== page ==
New Orleans Snowballs are the Frozen Treat We Crave All Summer Long
If you grew up in the South, you probably know a little something about the summertime playbook. The sacred-if-unspoken guide to surviving a Southern summer has but a single theme: how to stay cool during peak swelter season. If you've ever attended a Southern wedding between June and August, you know what we're talking about. If the bride elected to hold her big day outdoors, well bless your heart.
Every Southerner has their favorite tips and tricks for beating the heat. You'll find the wisest of them lingering under the shade of a big oak tree, dabbing their wrists with ice cubes, and rocking breezy linen ensembles all season long.
For me, the secret to staying cool during a long, hot, oppressively humid summer is indulging in a healthy medley of cold, sweet treats. A super-sized Sonic cherry limeade, gas station ICEE, juicy hunk of watermelon, vanilla soft serve, even a red-white-and-blue Bomb Pop—I love it all. But of all the glorious frozen summertime treats, my favorite has to be the New Orleans snowball. It checks all the boxes. It's cold, it's sweet, and it's blissfully nostalgic.
Snowballs (also spelled snoballs or sno-balls) originated in New Orleans in the 1930s, when locals George Ortolano and Ernest Hansen both separately invented electric ice-shaving machines. Their innovations produced a much finer ice than what was previously achieved through the hand-chipping method, and thus, the snowball was born.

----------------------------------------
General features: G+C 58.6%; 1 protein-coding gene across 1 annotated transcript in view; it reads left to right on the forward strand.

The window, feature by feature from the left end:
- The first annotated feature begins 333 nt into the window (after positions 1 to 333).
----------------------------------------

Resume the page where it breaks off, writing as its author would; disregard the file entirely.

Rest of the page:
While many confuse snowballs with their close cousin the snow cone, a couple key differences earn snowballs the title of superior sweet. The main difference is the type of ice used in each. Snow cones are made with coarse, dense, somewhat crunchy ice, while snowballs utilize fluffy, finely shaved ice. The way the feather-light ice of a snowball melts when it meets the tongue is far preferred to munching your way through a snow cone.
But outside of offering a dreamy consistency, the fine shave of a snowball also makes it better for soaking up sugary syrups—which is extra important considering flavored syrup is the dessert's only other ingredient. Uneven syrup distribution is a common problem in snow cones. The top of your cone goes down as a flavorless, icy blah, and by the time you get to the bottom of the cup, you're left with a puddle of sticky syrup that's too sweet to eat. Snowballs, on the other hand, are expert at absorbing flavored syrups, infusing each bite with just the right amount of blue raspberry, wedding cake, or tiger's blood (watermelon, strawberry, and coconut).
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Nothing says summer like a New Orleans snowball. Don't believe me? Try one for yourself. There are snowball stands and shops all over the city of New Orleans. For a true taste of the classic treat, I recommend Hansen's Sno-Bliz, opened by the shaved-ice machine inventor himself in 1939, Pandora's, or Red Rooster. If you're feeling bold, you can even get your snowball drizzled with sweetened condensed milk or stuffed with vanilla soft serve or cheesecake. With a cold snowball in hand, suddenly the idea of a long, hot Southern summer doesn't seem so bad.